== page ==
Social inequalities in health are observed in all societies. These inequalities have grown markedly over the past 30 years, with those in less advantaged social positions currently expected to live 5–10 years less than those in more advantaged positions. The study aims to establish the root causes of these inequalities by (1) assessing the drivers of long-term changes in health inequalities and establishing the contribution of family factors and macro-level social and economic conditions to these changes; (2) examining multigenerational interdependencies of social position and health in up to four generations; (3) estimating the causal effects of social position on health by employing molecular genetic information and assessing whether genetic associations are mediated or modified by social position; (4) evaluating the generalisability of explanations of social inequalities in health through international comparative research. The study will integrate research scattered in multiple disciplines by establishing how family background – both social as experienced through living conditions and social resources in families, and genetic as inherited from biological parents – affects health and social disadvantage within and across generations. The project will go beyond standard observational research through new conceptual insight and by using a unique combination of longitudinal register-based and genetically informed data sources. We will take advantage of natural experiments – educational and alcohol policy reforms and rapid economic changes – to identify pivotal social processes in the production of health inequalities. Our results will be ground-breaking because we will establish how family and genetic factors are intertwined with individual social characteristics and how they manifest in health outcomes in different macro-level social conditions. The power to test causal hypotheses will advance science and help devise policies to reduce health inequalities.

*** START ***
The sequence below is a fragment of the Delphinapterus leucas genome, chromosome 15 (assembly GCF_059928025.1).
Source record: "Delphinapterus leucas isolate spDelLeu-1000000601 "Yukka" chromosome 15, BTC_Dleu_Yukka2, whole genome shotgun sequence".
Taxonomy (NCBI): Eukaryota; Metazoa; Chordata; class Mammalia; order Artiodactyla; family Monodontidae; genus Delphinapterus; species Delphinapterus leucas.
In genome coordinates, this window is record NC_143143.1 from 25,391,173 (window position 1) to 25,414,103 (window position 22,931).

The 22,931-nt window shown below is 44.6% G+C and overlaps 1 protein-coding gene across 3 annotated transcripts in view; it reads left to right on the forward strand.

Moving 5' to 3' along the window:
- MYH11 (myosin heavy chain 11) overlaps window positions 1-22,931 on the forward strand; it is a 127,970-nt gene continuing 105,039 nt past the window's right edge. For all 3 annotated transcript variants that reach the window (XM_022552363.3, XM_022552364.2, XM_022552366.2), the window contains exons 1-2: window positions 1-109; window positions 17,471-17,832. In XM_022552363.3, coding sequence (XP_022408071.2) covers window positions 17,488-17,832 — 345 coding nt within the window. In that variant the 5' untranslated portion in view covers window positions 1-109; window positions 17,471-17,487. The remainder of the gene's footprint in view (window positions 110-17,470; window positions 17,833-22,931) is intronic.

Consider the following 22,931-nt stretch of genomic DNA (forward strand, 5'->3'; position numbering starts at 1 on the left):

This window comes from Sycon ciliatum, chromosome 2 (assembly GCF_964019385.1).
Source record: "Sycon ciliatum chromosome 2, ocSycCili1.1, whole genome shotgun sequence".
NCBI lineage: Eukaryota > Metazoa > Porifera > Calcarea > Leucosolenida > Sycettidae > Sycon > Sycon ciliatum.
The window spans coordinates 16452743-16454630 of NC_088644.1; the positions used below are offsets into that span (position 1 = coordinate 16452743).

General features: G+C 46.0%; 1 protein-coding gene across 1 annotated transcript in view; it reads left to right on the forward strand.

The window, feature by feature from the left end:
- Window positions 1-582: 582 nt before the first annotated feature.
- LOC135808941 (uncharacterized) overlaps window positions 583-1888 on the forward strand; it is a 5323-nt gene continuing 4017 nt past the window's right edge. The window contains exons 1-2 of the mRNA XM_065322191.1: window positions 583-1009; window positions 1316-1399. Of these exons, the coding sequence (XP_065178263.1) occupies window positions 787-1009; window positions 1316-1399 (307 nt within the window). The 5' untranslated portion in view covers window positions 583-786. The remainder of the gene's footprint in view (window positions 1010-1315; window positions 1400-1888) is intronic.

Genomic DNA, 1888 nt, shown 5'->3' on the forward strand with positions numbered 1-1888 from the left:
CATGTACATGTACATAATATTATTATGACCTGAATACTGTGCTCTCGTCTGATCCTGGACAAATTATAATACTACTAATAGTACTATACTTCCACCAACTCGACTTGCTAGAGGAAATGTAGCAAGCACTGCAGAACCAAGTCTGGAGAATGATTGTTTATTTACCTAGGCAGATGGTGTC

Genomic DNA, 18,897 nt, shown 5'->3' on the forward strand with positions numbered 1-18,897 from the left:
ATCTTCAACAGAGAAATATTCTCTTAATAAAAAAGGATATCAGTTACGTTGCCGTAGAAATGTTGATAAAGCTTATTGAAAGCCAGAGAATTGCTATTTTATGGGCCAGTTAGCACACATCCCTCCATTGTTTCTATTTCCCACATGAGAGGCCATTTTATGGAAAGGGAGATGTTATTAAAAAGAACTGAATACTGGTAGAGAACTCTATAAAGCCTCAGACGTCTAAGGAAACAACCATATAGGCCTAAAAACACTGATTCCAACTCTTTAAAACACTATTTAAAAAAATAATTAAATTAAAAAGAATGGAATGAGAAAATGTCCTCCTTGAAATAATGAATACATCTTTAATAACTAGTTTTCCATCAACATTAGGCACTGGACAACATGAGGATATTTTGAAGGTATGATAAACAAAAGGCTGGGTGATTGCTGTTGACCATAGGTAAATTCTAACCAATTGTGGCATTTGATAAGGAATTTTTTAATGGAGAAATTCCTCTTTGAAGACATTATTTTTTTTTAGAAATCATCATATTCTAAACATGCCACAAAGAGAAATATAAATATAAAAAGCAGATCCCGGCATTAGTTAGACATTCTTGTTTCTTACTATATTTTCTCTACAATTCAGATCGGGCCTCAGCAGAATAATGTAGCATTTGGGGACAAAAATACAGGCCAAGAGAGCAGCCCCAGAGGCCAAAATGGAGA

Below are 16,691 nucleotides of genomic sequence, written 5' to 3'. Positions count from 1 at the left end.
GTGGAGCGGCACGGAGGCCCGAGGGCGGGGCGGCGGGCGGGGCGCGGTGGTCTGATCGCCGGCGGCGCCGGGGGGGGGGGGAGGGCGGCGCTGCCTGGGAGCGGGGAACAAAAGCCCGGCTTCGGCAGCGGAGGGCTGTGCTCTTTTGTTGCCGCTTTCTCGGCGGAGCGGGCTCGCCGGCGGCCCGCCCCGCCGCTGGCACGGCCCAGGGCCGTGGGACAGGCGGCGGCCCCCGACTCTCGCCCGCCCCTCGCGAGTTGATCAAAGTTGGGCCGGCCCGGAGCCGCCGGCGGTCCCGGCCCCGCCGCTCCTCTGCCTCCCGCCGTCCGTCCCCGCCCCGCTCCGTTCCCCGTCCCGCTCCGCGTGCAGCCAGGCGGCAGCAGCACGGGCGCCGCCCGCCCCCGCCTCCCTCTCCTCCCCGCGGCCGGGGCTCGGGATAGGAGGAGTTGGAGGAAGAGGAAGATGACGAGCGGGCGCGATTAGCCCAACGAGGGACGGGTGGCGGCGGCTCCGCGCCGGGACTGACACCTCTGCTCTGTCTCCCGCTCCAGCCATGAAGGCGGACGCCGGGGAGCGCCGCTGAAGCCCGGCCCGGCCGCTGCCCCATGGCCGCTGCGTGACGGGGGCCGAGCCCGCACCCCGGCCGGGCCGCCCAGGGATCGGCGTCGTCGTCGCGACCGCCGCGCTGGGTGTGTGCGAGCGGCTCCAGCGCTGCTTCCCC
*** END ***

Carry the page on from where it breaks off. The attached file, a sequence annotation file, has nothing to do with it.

Researchers: Pekka Martikainen, Hanna Remes, Hannu Lahtinen, Sanni Saarinen